Ukraine’s request to be granted expedited entry into the European Union as part of a larger push to bind the nation closer to its Western friends in reaction to Russia’s invasion was received on Friday by European Union leaders gathering in Paris with a gesture of support but nothing more.
In a letter to European leaders earlier this month, Ukrainian President Volodymyr Zelensky pleaded for the country’s admission to the EU, a process that would ordinarily take about a decade and would include extensive changes and talks.
At the moment, there are five countries waiting to complete their E.U. membership applications, including Albania and North Macedonia, which are considered to be on the verge of joining; and Turkey, which has been a candidate since 1999 but is unlikely to complete the process due to political differences.
“With us, the European Union will be stronger,” Mr. Zelensky told members of the European Parliament earlier this month, through a video connection from his bunker in the Ukraine. Show that you are with us and that you are not going to let us go.”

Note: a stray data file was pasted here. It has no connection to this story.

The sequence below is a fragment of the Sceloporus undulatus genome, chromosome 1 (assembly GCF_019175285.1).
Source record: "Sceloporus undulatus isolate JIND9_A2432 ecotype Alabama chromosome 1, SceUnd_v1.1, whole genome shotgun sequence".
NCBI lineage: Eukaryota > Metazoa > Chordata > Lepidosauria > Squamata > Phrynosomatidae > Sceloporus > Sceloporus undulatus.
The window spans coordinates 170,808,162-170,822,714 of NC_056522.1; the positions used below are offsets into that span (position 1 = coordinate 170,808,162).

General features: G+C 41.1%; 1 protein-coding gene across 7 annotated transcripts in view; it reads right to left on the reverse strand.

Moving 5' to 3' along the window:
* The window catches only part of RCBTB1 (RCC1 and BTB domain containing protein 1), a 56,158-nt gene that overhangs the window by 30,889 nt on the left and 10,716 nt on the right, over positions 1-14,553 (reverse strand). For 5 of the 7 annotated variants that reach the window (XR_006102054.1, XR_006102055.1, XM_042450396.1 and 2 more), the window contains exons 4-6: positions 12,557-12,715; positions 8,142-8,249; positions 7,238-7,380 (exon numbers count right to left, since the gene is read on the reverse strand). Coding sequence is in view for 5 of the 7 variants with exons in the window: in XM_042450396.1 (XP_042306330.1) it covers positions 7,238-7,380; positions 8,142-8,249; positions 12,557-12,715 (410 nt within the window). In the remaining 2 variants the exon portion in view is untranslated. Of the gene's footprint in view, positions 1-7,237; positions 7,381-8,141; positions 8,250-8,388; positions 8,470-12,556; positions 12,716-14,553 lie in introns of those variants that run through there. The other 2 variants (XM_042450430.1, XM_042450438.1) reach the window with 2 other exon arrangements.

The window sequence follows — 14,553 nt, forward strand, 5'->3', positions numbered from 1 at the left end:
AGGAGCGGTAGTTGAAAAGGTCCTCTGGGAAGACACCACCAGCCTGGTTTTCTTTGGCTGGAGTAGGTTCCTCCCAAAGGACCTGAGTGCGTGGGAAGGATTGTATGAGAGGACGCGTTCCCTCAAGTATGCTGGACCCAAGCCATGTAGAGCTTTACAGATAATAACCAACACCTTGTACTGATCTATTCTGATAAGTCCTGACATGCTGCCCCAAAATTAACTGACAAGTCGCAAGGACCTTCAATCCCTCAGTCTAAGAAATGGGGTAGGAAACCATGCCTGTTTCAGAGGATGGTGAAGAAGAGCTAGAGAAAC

With just a few exceptions, European Union nations are willing to provide their assistance to Ukraine, but they are wary of making false promises about the country’s chances for membership. It will most likely take many years to bring Ukraine’s institutions up to the standards of the European Union, and it will take much longer to implement the reforms necessary to prepare the nation for membership in the common market.
With the European Union, Ukraine has already signed a comprehensive association agreement, which allows for a high degree of joint commerce, free travel, and economic integration, as well as financial assistance and support.
When asked about the possibility of fast-track membership, Prime Minister Mark Rutte of the Netherlands said, “There is no such thing as fast-track membership.”